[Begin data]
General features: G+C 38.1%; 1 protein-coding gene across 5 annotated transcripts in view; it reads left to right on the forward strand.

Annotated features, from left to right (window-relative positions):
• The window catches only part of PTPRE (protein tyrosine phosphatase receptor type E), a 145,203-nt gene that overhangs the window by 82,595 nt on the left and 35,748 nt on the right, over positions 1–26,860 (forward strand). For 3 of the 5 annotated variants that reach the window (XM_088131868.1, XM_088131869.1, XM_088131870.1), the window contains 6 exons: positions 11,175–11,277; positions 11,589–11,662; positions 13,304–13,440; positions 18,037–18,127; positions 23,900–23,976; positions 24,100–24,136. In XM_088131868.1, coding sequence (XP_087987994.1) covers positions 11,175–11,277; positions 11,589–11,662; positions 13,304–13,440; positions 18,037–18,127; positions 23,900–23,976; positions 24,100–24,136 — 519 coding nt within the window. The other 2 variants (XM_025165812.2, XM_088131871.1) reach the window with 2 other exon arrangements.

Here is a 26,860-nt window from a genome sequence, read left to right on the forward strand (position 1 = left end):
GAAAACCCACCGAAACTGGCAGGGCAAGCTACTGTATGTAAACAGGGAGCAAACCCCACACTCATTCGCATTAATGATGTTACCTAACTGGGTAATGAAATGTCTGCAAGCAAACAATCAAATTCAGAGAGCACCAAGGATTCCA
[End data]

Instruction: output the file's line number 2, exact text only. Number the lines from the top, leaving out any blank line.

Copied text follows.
Annotated features, from left to right (window-relative positions):